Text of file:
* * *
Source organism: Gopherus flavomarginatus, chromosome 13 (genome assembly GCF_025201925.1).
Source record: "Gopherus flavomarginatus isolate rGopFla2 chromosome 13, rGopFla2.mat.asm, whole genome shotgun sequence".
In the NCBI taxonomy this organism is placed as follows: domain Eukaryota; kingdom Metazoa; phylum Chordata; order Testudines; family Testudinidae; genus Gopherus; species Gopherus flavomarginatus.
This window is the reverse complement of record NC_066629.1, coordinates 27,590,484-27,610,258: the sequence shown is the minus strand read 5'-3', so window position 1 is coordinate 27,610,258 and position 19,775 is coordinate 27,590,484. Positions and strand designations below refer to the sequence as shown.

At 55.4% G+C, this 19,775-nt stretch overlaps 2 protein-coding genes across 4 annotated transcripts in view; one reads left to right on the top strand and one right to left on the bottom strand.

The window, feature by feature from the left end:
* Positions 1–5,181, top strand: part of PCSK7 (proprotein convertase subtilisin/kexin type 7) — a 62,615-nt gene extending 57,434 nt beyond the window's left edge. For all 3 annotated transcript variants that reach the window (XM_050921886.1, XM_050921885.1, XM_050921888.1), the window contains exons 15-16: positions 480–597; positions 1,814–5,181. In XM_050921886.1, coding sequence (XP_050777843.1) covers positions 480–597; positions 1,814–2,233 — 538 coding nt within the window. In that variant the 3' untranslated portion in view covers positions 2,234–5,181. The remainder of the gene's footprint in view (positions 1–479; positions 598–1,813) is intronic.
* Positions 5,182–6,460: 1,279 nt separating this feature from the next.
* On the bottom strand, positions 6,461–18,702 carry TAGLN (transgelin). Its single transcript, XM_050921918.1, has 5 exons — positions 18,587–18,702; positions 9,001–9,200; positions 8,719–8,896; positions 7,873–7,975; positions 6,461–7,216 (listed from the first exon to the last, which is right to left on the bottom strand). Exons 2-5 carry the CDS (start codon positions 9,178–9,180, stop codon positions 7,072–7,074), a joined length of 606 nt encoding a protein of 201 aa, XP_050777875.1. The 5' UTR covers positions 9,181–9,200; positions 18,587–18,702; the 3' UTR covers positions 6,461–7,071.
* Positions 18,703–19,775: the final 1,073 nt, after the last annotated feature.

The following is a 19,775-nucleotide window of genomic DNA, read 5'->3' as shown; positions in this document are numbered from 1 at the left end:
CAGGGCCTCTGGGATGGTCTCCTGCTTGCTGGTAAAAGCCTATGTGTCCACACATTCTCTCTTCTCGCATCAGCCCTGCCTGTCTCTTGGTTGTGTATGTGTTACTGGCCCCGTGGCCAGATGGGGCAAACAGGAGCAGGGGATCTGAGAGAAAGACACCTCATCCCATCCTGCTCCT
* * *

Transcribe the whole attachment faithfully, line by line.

Source organism: Gopherus flavomarginatus, chromosome 13 (genome assembly GCF_025201925.1).
Source record: "Gopherus flavomarginatus isolate rGopFla2 chromosome 13, rGopFla2.mat.asm, whole genome shotgun sequence".
In the NCBI taxonomy this organism is placed as follows: domain Eukaryota; kingdom Metazoa; phylum Chordata; order Testudines; family Testudinidae; genus Gopherus; species Gopherus flavomarginatus.
This window is the reverse complement of record NC_066629.1, coordinates 27,590,484-27,610,258: the sequence shown is the minus strand read 5'-3', so window position 1 is coordinate 27,610,258 and position 19,775 is coordinate 27,590,484. Positions and strand designations below refer to the sequence as shown.

At 55.4% G+C, this 19,775-nt stretch overlaps 2 protein-coding genes across 4 annotated transcripts in view; one reads left to right on the top strand and one right to left on the bottom strand.

The window, feature by feature from the left end:
* Positions 1–5,181, top strand: part of PCSK7 (proprotein convertase subtilisin/kexin type 7) — a 62,615-nt gene extending 57,434 nt beyond the window's left edge. For all 3 annotated transcript variants that reach the window (XM_050921886.1, XM_050921885.1, XM_050921888.1), the window contains exons 15-16: positions 480–597; positions 1,814–5,181. In XM_050921886.1, coding sequence (XP_050777843.1) covers positions 480–597; positions 1,814–2,233 — 538 coding nt within the window. In that variant the 3' untranslated portion in view covers positions 2,234–5,181. The remainder of the gene's footprint in view (positions 1–479; positions 598–1,813) is intronic.
* Positions 5,182–6,460: 1,279 nt separating this feature from the next.
* On the bottom strand, positions 6,461–18,702 carry TAGLN (transgelin). Its single transcript, XM_050921918.1, has 5 exons — positions 18,587–18,702; positions 9,001–9,200; positions 8,719–8,896; positions 7,873–7,975; positions 6,461–7,216 (listed from the first exon to the last, which is right to left on the bottom strand). Exons 2-5 carry the CDS (start codon positions 9,178–9,180, stop codon positions 7,072–7,074), a joined length of 606 nt encoding a protein of 201 aa, XP_050777875.1. The 5' UTR covers positions 9,181–9,200; positions 18,587–18,702; the 3' UTR covers positions 6,461–7,071.
* Positions 18,703–19,775: the final 1,073 nt, after the last annotated feature.

The following is a 19,775-nucleotide window of genomic DNA, read 5'->3' as shown; positions in this document are numbered from 1 at the left end:
CAGGGCCTCTGGGATGGTCTCCTGCTTGCTGGTAAAAGCCTATGTGTCCACACATTCTCTCTTCTCGCATCAGCCCTGCCTGTCTCTTGGTTGTGTATGTGTTACTGGCCCCGTGGCCAGATGGGGCAAACAGGAGCAGGGGATCTGAGAGAAAGACACCTCATCCCATCCTGCTCCT